Market MD Leader: This role is responsible for a business segment or region, and oversees other MD leaders or a broader scope of clinical/MD staff (such as regional or market physician leader or chief of an AMC faculty division). This is where you often see dyad models emerge, as the role involves both clinical oversight and greater business responsibilities. The leader must learn how to manage financials, develop a longer-term view, and build knowledge of how to devise strategy. Communication and collaboration skills are paramount.
Group MD Leader: This role oversees a group of businesses, often as group president or chief medical officer for a corporation or chair of an AMC faculty department, with responsibility often expanded to include both clinical and business outcomes. Here the leader must be proficient in evaluating strategy, portfolio assessment, and factoring in the complexities of both internal and external business requirements, in addition to the skills gained in prior roles.
Enterprise MD Leader: This top leadership role, such as CEO, is responsible for an entire enterprise, including its strategic direction and overall organizational results. Leaders at this level emphasize visionary thinking, discerning key external trends, strategic positioning, and developing mission-critical priorities.
At each level, the mix of strategic, business, relational and clinical skills required to lead is quite different.
Source FMG Leading
Creating a pipeline like this can help health care organizations recruit early-career physicians, develop their skills, and move them over time into key leadership positions. Consider the example of Sound Physicians. The Tacoma, Washington-based company is one of the nation’s largest providers of hospitalists and post-acute care, with more than 2,500 physicians in nearly 350 healthcare systems throughout the U.S. To support rapid growth, Sound Physicians sought to accelerate the development of its physicians’ leadership skills. The firm believed its dyad approach would not produce nearly the number of leaders that it needed.
Since putting a leadership pipeline in place, the firm now sees improved morale and overall engagement, lower turnover, and a greater ability to attract new business partners (by being able to place more physicians and physician leaders in the field). TeamHealth, a provider of more than 1,000 physicians and 20,000 clinicians to healthcare institutions in the U.S., has seen similar results after starting to develop physicians through these five levels.
Addressing Leadership Deficits
Without a well-designed development pipeline in place, doctors often get promoted directly into leadership roles, skipping levels and moving, for example, from an individual contributor to a market MD leader or group MD. This can lead to poor management oversight, operational decisions that fail to control costs, and morale problems. Our pipeline approach allows health care organizations to ensure that doctors have the skills they need as they advance in their careers. It also helps identify and address leadership skill deficits early. Specifically, the pipeline can prevent the three most common ones we see: an inability to manage and develop others, poor relationship management skills, and lack of strategic perspective.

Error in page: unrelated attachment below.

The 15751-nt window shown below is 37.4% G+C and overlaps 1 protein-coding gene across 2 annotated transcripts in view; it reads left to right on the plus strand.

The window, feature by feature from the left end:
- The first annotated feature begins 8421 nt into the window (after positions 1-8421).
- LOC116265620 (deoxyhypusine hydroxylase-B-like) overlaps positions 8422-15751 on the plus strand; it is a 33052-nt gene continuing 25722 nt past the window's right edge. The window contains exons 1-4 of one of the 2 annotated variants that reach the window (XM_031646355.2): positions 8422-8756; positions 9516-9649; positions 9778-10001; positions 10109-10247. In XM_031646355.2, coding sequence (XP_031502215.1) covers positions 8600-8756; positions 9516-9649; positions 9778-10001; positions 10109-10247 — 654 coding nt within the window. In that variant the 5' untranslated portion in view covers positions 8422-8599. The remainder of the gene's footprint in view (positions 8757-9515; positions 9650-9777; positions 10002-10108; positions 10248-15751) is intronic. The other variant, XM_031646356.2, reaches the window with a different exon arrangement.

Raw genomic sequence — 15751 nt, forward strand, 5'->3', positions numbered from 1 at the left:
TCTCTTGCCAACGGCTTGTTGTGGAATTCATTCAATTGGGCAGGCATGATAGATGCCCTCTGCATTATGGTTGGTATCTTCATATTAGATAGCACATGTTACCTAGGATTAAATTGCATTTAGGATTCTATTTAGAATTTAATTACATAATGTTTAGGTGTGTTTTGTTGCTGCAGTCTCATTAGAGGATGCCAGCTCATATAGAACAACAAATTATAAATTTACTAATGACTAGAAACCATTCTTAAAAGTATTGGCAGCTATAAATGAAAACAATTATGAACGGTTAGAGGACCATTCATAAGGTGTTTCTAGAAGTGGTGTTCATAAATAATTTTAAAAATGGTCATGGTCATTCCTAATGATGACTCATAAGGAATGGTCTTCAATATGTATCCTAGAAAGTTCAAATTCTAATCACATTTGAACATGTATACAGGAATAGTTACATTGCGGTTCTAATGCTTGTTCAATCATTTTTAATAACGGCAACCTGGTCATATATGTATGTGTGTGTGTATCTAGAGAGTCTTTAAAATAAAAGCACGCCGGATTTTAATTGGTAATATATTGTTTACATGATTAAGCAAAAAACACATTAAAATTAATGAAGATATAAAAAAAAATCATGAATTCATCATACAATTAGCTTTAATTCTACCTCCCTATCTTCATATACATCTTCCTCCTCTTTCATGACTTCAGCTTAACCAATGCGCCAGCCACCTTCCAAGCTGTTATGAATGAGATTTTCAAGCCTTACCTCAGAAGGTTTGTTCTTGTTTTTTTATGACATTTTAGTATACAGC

Managing and Developing Others
Leading requires the ability to plan one’s own work and the work of others. It also requires knowing how to delegate and mentor. This means physicians must learn to work more collaboratively — a style that isn’t nurtured in a command-and-control environment. One-on-one coaching is one way to address this gap, but for large organizations it’s often more economical to develop a program to help a broader group of physician leaders at once.
This is what Sound Physicians found out. When we first met Dr. Rob Bessler, the physician CEO and founder, he was looking to reduce physician turnover and increase the growth of the business. (The company had been purchased by a private equity firm that believed Sound Physicians could scale its business.) His vision was to build the next generation of physician leaders. Dr. Bessler tried a number of off-the-shelf leadership programs, but they had little impact on turnover and did not interest physicians.
Sound Physicians needed a customized physician leadership development program that focused at the bottom three levels: individual practitioners, MD leaders, and market MD leaders. The company identified the key leadership competencies (behaviors, beliefs, and knowledge) its physician leaders needed to support its values and direction. It then created a foundational leadership course that covered an array of management and leadership topics. The course brought together cohorts of physician leaders from each region. The structure allowed them to learn from one another, and the course was tailored to their organization’s unique roles, culture, and challenges. Dr. Bessler particularly valued the peer-to-peer training, which brought together leaders with similar challenges.
The result? A survey one year later found those who went through training gained confidence in their ability to lead, were more engaged in their work, and improved the way they interacted with others. Now all incoming doctors to Sound Physicians participate in this leadership development program, and they are building strong leaders throughout the organization.